I think it is very hard to know what to do to prepare. After all, we have never quite been in this situation before, so how can we know? And we may find that we are indeed already doing some of it, and finding that we may be able to do some of it more mindfully and therefore more… richly.
As an activist, I have felt shouting is sometimes an undervalued activity. Or at least that people don’t like you shouting unless you have the answer. Of course simply raising the alarm is sometimes good enough, and environmentalists spent much of the past 10 or 20 years doing this, alongside working out what the solutions to climate change could be.
So this is just to say I don’t think that the shouter does have to know what they’d like to see differently, although of course sometimes the shouting indicates that the shouter does know. But I do think it is good to begin having the discussion to sketch out what we might want to see happening, once enough people have started listening to the shouting.
I have been left with many thoughts since the Bristol conference. I thought it very interesting that as a group we managed to walk several tightropes between the many (sometimes overlapping) positions we can take up:
* There is enough time, we have to keep positive and hopeful (and not scare people or “make” them feel their guilt etc);
* We are all f***ed and there is nothing we can do except face up to the facts and prepare for the worst;
* We are committed already to so much devastation but we must do what we can in case it helps;
* We have the knowledge and the power, so we have the responsibility to act;
* There may be nothing we can do, but the task now is to honestly face the devastation, while staying with the not knowing and doing what we can.
There was some (although not much) discussion at the UWE conference about the dangers of saying we are f***ed, including the fear of aggressive scapegoating and blame (which we are already seeing to a certain extent in the more racist end of the population debate).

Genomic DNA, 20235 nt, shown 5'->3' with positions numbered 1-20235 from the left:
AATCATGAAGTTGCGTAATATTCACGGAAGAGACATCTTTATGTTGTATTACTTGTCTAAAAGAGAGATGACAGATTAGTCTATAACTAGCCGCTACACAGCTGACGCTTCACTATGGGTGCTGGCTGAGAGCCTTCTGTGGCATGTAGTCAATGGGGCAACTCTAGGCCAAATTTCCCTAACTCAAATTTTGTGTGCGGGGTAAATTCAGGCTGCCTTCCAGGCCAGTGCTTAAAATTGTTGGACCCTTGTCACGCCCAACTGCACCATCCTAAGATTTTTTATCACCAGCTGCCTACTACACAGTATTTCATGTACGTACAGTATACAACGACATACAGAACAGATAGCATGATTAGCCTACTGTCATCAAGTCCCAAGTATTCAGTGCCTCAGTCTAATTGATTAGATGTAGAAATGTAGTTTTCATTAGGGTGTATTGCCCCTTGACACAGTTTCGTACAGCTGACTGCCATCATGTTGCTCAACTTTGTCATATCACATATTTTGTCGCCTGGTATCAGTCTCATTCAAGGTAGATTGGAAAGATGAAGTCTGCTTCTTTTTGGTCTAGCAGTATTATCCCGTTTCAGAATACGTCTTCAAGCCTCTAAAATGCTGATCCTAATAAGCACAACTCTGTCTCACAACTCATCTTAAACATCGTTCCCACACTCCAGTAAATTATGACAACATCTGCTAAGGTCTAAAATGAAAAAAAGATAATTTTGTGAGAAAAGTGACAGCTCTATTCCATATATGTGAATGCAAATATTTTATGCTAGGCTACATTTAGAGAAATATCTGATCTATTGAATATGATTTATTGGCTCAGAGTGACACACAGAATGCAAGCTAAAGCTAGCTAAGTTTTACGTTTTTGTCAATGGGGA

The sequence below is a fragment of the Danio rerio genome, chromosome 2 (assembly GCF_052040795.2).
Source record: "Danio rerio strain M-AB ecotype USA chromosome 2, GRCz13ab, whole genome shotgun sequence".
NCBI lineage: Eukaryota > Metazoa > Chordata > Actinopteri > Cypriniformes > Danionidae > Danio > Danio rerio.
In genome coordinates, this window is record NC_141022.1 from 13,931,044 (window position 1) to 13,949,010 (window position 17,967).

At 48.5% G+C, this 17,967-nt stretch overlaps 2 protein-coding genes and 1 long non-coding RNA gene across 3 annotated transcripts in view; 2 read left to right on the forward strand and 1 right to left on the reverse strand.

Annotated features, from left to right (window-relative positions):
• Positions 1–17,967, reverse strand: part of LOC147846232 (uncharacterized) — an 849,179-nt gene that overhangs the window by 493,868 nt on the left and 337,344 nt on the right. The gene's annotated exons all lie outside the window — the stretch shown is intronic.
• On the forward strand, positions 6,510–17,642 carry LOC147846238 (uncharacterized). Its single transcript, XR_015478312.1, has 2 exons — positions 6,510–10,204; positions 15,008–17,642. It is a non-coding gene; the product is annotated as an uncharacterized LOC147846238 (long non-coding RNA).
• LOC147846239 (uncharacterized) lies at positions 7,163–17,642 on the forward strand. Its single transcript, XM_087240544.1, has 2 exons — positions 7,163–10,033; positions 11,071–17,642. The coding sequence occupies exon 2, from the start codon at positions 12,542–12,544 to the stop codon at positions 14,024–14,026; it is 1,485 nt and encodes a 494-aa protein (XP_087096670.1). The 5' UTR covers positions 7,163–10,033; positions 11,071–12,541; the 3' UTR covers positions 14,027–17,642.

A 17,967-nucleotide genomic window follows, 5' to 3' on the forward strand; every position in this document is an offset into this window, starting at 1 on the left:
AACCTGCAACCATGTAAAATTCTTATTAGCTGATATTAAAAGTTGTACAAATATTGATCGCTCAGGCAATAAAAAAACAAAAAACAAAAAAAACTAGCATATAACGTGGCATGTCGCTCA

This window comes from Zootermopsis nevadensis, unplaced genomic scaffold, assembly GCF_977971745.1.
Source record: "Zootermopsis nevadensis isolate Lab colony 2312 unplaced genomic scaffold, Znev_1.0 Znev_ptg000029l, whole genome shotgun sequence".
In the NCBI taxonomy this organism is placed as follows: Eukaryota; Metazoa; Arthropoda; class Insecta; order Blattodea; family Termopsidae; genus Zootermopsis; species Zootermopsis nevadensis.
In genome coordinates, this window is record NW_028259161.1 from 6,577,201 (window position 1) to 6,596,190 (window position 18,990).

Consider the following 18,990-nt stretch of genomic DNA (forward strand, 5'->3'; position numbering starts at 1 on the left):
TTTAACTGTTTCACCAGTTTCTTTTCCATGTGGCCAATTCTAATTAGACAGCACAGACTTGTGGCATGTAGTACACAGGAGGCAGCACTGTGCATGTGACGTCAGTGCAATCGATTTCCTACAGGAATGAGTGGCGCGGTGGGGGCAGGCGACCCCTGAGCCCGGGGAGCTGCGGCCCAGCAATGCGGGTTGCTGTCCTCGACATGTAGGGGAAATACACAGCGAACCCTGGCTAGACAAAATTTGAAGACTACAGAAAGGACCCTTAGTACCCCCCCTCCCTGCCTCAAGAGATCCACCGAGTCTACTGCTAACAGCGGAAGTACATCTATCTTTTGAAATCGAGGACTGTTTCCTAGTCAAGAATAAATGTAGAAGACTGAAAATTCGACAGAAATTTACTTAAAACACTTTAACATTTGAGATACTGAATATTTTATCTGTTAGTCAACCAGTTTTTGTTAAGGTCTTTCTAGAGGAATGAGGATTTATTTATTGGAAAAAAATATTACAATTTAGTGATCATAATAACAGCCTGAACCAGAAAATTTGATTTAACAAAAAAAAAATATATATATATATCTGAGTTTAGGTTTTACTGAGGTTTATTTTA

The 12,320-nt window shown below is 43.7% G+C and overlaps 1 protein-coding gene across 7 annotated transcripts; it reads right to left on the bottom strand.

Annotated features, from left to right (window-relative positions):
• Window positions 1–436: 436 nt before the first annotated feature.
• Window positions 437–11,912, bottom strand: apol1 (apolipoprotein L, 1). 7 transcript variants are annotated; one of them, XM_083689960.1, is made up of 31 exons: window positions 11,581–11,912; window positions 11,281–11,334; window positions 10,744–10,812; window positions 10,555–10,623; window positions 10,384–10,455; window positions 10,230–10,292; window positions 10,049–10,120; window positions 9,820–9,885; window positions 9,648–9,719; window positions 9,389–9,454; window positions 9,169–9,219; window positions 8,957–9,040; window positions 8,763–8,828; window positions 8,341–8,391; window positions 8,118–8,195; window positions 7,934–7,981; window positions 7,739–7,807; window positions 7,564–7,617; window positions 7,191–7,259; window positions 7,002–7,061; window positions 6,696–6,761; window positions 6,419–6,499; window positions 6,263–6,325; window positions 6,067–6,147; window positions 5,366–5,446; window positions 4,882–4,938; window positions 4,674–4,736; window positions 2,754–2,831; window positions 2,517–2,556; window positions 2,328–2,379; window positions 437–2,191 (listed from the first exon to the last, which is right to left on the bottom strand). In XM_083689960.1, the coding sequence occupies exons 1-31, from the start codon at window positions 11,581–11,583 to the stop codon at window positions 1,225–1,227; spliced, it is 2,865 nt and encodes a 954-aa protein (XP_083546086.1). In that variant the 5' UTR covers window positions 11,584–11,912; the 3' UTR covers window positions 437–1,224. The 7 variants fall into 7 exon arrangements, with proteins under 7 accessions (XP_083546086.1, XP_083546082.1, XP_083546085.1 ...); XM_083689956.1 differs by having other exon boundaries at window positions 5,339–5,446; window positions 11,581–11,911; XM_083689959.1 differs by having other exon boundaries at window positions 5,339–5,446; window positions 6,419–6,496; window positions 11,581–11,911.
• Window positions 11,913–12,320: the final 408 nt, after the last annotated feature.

I have to say, in some ways I would like to believe there is definitely nothing we can do, as I’d like to fly away to somewhere nice and sunny for a holiday, or visit my sister in north Africa (who also gave up flying many years ago and who I may never see again, as her overland journey takes her ever further from England).
There was a study done (by someone, somewhere at sometime, apparently) on the mindsets of Nazi soldiers. It revealed that the soldiers were convinced they would each die a violent death and that this was key to having the psychological freedom to carry out the atrocities they each committed.
I would like to talk some more about this, as there are a whole range of positions out there, including those who perhaps haven’t even woken up to the urgency and the enormity of the problem. And yet there are others who are already overwhelmed, dissociated and despairing.
So where are we at? We have the technology to make a transition (although, yes, the Spiegel report is gloomy about that, and yes, somewhere far away, the other side of the world, China, threatens to make the UK’s actions irrelevant – an excuse for inaction that the politicians have delightedly publicised). But as individuals, as a global community, we seem unable to make this transition happen.
At the conference, we talked about the multitude of reasons why this is the case, and Mary-Jayne’s talk encapsulated much of that in outlining our social conditioning around what progress and being powerful means in Western, industrialised culture.
We have long known the technologies (or at least the first models of the technologies) needed for maintaining our lifestyles while reducing CO2 emissions, and yet we haven’t made the transition.
We do not have a crystal ball, and the scientists and the computer models have got it wrong before (although yes, they have generally underestimated quite how bad it is!) and we do not know everything there is to know about the Earth, human nature and the global climate.
I think no one will escape having to face this, whether that is the grief of losing loved ones in freak weather disasters or the fear of what the future will hold for their children or the realisation of what each of us has done in our ignorance and the dawning of the consequences of our inactions.
In the meantime, yes, there are things we need to put in place, alongside those needed for the technological transition. These things are processes and systems and knowledge and practices that will help us face the devastation we are already committed to, while dealing deal with the white heat of transformative experiences.
(Pun unintended, but I found it amusing)